Former Trump campaign chairman Paul Manafort departs U.S. District Court in Washington on Nov. 2, 2017. (Bill O'Leary/The Washington Post)

Paul Manafort will be sentenced in Alexandria federal court for tax and bank fraud on March 8, the first punishment handed down to President Trump’s former campaign chairman as part of the investigation into Russian interference in the 2016 election.

Federal sentencing guidelines call for Manafort to spend roughly 19 to 24 years in prison. Special counsel Robert S. Mueller III has not asked Judge T.S. Ellis III for a specific sentence but in a filing last week called Manafort’s wrongdoing “serious, long-standing, and bold.”

Manafort went to trial and was found guilty of eight financial crimes stemming from his lobbying work in Ukraine; a jury deadlocked on 10 more.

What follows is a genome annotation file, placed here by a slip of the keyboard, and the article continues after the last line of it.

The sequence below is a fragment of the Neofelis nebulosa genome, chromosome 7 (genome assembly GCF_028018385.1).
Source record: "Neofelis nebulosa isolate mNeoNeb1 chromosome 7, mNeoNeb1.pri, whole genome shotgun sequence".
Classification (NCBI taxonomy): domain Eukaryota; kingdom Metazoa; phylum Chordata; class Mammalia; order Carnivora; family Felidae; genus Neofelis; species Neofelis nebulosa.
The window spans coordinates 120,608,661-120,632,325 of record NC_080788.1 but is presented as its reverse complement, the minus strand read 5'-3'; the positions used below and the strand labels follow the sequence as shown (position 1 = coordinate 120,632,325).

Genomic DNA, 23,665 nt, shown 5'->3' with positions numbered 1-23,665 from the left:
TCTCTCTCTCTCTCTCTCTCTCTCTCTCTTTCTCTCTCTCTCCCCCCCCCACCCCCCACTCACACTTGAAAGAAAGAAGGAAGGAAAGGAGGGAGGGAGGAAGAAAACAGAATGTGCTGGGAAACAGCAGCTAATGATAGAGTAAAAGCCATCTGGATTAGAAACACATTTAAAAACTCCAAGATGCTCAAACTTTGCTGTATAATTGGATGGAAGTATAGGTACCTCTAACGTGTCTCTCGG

Before the trial, Ellis questioned the intentions of prosecutors, saying they only wanted Manafort to offer information on Trump. During the trial ,the judge repeatedly chastised them for the time spent on Manafort’s extravagant spending and the Ukrainian oligarchs who helped fund it.

After the verdict, Manafort pleaded guilty in federal court in Washignton to related crimes, agreed to cooperate with the Russia investigation and admitted committing all the fraud he had been accused of in Virginia.

Months later, Manafort’s judge in D.C. determined that he had repeatedly lied and failed to live up to that agreement. Ellis delayed Manafort’s sentencing in anticipation of that ruling.

Manafort will then go in front of U.S. District Judge Amy Berman Jackson on March 13. She can sentence him to at most 10 years, a punishment that could run either concurrent with or after any Virginia prison term.